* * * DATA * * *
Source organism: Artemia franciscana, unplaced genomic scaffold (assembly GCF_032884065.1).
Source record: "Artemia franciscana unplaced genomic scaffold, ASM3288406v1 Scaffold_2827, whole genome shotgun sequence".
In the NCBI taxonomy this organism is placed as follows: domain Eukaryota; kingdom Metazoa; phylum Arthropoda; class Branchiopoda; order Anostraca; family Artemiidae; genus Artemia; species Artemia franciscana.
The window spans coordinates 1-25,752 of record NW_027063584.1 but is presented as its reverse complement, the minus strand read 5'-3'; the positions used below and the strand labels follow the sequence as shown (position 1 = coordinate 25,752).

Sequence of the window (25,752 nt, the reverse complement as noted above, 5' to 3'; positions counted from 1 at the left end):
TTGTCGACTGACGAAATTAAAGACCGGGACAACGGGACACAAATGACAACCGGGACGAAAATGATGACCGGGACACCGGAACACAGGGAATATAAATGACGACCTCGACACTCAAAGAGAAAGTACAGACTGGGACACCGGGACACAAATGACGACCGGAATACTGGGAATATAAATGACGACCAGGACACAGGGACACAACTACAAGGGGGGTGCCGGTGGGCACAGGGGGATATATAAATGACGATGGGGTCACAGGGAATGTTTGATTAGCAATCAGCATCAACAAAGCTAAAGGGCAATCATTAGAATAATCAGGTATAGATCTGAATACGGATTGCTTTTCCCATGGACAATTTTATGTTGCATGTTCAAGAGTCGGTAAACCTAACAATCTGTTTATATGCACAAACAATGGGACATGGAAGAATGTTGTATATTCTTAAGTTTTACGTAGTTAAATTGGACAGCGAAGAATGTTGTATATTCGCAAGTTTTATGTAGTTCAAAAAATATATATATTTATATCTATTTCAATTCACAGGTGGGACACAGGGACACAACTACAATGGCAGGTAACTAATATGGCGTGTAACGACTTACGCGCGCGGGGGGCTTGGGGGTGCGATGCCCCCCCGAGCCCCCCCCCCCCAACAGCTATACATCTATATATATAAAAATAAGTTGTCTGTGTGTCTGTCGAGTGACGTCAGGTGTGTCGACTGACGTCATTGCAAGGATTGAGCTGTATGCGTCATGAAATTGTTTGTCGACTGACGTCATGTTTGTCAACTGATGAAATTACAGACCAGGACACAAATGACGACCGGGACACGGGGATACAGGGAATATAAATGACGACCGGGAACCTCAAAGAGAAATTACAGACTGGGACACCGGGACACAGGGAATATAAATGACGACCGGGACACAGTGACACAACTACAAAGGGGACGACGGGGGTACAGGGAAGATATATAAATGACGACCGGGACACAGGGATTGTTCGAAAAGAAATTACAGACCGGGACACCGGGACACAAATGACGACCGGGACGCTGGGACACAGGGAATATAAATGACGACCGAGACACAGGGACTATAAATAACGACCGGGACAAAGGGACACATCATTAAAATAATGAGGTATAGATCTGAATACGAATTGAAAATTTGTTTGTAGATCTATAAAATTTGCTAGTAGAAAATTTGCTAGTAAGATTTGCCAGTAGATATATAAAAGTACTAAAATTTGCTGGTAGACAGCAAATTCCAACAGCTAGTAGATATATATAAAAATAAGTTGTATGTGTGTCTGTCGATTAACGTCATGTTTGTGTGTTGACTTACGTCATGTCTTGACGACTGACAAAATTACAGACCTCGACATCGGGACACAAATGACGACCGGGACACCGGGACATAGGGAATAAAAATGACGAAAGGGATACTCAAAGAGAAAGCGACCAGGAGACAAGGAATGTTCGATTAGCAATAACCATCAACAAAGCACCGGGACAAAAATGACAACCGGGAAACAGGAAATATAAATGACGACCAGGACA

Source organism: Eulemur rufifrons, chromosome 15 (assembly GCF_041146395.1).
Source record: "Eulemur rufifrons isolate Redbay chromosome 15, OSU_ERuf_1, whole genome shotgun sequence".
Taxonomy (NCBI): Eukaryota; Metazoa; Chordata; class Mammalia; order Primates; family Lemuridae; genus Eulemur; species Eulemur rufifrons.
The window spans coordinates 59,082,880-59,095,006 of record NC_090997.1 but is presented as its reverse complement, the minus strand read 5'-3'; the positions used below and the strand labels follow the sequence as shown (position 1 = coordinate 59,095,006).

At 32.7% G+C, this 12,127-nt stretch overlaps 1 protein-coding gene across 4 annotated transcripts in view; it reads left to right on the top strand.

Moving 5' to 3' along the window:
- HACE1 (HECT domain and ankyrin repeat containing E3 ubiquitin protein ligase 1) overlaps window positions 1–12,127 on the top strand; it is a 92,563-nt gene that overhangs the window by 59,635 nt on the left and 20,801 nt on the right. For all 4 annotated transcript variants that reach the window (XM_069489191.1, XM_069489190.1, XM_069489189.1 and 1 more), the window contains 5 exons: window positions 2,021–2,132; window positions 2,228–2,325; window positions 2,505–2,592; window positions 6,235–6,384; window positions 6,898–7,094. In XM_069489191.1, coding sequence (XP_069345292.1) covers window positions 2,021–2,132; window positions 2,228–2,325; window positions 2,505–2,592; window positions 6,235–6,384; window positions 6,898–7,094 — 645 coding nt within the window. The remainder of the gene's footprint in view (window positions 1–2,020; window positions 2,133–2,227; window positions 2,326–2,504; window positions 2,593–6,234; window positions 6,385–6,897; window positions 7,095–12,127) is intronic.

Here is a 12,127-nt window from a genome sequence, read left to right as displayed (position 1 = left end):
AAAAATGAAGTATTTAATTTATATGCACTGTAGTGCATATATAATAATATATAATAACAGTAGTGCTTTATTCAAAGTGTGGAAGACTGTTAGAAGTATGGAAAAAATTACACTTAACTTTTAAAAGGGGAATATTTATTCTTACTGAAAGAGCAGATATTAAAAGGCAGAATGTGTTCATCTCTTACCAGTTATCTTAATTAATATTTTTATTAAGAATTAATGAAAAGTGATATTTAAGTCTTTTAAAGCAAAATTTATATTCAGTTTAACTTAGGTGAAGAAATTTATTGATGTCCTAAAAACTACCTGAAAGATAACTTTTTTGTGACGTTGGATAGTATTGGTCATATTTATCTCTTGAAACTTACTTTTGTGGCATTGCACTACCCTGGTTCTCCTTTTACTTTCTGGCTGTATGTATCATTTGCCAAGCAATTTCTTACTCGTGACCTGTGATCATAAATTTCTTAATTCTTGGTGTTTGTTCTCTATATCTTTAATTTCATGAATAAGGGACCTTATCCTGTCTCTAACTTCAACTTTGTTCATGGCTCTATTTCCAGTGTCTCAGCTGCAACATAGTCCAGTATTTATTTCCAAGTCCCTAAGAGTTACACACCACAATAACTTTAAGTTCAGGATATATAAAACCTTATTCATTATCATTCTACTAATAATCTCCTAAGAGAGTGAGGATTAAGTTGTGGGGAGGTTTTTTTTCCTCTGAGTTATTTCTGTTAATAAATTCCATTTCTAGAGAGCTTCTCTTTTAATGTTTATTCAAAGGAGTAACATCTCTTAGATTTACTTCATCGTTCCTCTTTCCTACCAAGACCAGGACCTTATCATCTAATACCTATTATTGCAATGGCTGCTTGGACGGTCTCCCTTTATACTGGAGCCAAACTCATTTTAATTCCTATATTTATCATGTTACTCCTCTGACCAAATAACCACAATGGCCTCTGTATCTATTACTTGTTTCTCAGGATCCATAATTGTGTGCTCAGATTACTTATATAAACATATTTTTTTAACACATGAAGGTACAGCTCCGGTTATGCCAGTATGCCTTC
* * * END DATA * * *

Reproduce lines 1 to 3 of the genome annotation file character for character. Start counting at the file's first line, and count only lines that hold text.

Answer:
Source organism: Artemia franciscana, unplaced genomic scaffold (assembly GCF_032884065.1).
Source record: "Artemia franciscana unplaced genomic scaffold, ASM3288406v1 Scaffold_2827, whole genome shotgun sequence".
In the NCBI taxonomy this organism is placed as follows: domain Eukaryota; kingdom Metazoa; phylum Arthropoda; class Branchiopoda; order Anostraca; family Artemiidae; genus Artemia; species Artemia franciscana.